Keep an Eye on Film Schools
Recruiting new talent can be expensive. You can potentially save a lot of money hiring these new workers that have the skills, but lack the experience. If you’re just starting out yourself it may pay to partner up instead.
Be mindful that your new team members may not be familiar with how the trade works in the real world. It’s possible they’ve never been to a film festival.
You’ll need to bring them up to speed and you’ll have to decide if you can spare that time. The time invested to train and instruct your team will be returned by getting exactly what you want rather than exactly what you paid for.
Your Film or Materials Could Be Pirated
If your films are doing well, you should expect that some people are going to view them without paying.
While you’ll certainly miss the money, you do get a silver lining in the fact that your work is reaching a wider audience.
If they like what they see, word will spread.
Frankly, it isn’t worth pursuing charges for piracy in most circumstances. It can be difficult to track down the culprits, as they might be accessing the net anonymously with a proxy or Virtual Private Network (VPN).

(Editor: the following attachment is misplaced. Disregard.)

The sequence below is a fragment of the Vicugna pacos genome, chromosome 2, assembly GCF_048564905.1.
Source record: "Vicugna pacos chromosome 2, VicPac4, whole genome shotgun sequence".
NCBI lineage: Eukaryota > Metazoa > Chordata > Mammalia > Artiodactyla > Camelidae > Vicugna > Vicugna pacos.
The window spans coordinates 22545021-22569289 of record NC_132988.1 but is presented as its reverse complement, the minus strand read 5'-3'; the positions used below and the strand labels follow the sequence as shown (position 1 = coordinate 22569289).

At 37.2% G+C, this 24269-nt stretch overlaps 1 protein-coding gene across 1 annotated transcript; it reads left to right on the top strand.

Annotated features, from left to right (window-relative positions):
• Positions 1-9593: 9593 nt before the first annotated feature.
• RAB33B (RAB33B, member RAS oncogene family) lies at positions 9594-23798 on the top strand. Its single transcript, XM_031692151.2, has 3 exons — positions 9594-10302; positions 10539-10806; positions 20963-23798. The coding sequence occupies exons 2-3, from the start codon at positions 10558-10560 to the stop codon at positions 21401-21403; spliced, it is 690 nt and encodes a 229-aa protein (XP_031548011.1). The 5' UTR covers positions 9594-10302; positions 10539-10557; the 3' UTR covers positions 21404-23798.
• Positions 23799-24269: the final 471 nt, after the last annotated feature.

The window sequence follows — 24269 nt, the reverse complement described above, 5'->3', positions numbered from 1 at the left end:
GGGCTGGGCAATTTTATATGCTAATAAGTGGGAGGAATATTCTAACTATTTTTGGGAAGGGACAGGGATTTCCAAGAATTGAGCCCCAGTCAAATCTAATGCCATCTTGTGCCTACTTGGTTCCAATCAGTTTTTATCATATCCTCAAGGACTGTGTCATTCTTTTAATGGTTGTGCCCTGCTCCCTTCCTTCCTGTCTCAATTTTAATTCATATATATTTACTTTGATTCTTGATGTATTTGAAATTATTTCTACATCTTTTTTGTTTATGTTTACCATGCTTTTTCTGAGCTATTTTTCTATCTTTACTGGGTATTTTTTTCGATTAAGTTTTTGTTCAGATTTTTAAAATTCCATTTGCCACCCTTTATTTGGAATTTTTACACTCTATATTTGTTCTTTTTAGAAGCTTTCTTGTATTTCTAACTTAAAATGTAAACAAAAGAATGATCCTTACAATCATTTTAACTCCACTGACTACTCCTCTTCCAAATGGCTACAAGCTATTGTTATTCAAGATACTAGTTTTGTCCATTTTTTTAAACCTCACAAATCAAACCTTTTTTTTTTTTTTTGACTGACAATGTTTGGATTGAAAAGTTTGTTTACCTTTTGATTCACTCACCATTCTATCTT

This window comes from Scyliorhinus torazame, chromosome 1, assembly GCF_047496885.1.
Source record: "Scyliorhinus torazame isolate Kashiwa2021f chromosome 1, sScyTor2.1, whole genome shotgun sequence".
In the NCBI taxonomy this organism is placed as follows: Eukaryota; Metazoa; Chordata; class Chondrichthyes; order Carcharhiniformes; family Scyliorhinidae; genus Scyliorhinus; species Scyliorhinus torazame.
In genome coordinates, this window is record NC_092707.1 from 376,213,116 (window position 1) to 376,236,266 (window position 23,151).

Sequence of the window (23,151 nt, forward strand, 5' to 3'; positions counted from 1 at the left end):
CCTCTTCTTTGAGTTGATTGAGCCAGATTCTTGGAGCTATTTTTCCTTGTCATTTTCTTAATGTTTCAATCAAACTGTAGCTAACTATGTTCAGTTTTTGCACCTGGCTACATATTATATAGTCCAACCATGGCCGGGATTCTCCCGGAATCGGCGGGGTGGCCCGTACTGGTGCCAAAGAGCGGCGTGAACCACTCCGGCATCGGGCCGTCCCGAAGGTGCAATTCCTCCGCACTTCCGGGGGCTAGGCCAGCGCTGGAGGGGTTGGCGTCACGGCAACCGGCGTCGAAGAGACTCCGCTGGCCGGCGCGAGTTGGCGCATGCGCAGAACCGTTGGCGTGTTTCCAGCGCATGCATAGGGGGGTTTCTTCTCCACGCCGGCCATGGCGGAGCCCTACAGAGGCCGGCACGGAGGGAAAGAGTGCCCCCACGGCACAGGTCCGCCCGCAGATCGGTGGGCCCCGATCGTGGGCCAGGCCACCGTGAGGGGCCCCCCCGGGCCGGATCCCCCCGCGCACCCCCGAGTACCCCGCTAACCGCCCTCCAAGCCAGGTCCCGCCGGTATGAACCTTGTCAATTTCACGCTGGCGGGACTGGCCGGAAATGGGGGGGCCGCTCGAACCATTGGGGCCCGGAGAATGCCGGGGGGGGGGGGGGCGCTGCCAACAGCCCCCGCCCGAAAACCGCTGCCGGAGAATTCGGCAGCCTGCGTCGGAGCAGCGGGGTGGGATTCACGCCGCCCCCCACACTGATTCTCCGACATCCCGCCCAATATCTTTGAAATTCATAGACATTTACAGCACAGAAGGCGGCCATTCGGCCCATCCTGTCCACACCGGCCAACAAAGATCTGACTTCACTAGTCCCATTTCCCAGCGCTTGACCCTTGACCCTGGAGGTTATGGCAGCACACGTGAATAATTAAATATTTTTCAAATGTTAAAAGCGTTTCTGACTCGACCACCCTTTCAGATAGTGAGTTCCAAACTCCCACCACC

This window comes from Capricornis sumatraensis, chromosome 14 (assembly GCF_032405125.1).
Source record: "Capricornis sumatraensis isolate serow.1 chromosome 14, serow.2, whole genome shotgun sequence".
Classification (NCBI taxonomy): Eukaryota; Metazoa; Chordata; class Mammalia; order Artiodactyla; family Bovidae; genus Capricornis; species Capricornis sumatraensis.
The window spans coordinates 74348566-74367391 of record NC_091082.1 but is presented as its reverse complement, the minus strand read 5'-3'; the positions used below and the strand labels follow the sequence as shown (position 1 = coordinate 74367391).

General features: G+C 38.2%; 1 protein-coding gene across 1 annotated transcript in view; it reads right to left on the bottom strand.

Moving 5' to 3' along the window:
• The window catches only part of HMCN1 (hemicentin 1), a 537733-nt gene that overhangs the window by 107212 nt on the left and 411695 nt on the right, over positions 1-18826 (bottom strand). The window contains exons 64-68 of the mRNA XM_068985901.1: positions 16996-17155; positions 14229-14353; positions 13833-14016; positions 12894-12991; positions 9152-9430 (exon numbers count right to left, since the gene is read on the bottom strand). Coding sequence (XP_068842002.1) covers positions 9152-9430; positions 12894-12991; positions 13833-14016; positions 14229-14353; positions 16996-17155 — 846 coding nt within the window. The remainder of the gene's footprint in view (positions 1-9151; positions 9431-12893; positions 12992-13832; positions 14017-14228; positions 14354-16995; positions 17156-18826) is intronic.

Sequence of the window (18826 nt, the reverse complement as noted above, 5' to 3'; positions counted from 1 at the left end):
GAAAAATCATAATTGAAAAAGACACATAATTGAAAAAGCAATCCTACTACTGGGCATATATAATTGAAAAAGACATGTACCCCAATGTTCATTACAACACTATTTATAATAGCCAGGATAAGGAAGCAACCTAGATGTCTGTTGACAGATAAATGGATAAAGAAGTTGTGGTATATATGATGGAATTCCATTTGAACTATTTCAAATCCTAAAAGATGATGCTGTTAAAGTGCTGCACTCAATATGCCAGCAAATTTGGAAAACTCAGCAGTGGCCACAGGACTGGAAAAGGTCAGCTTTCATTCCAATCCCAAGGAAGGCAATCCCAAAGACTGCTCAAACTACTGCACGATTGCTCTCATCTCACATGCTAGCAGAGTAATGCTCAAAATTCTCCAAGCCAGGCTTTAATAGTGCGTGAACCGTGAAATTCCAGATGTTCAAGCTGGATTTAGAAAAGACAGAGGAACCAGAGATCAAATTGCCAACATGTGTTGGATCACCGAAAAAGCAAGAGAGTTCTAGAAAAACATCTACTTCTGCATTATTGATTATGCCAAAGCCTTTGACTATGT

Even when you take down a torrent, five more will spring up in its place.
Think of it as free advertising and remember that people prefer to get things the legitimate way if it isn’t too inconvenient.
Make sure your film isn’t too hard to reach legally. Excessive costs and limited distribution drive people away from doing things the legal way.
Indie Filmmaker Tips — The Rest is On You
Quantifying exactly what the “it” is that makes a film truly great is difficult.
Changing cultural trends and fads will always play a part in determining public interest of any type of film, independent or otherwise.
Independent films are difficult to make but produce rewarding results. Yet you might have additional ideas for your fellow filmmakers that you’d like to share. If you have experience making your own films, share with us any wisdom you have in the comments!
About the Author: Cassie is an avid cinephile and a fan of films both mainstream and independent. She spends a good amount of time blogging on Culture Coverage about topics such as internet security and pop culture.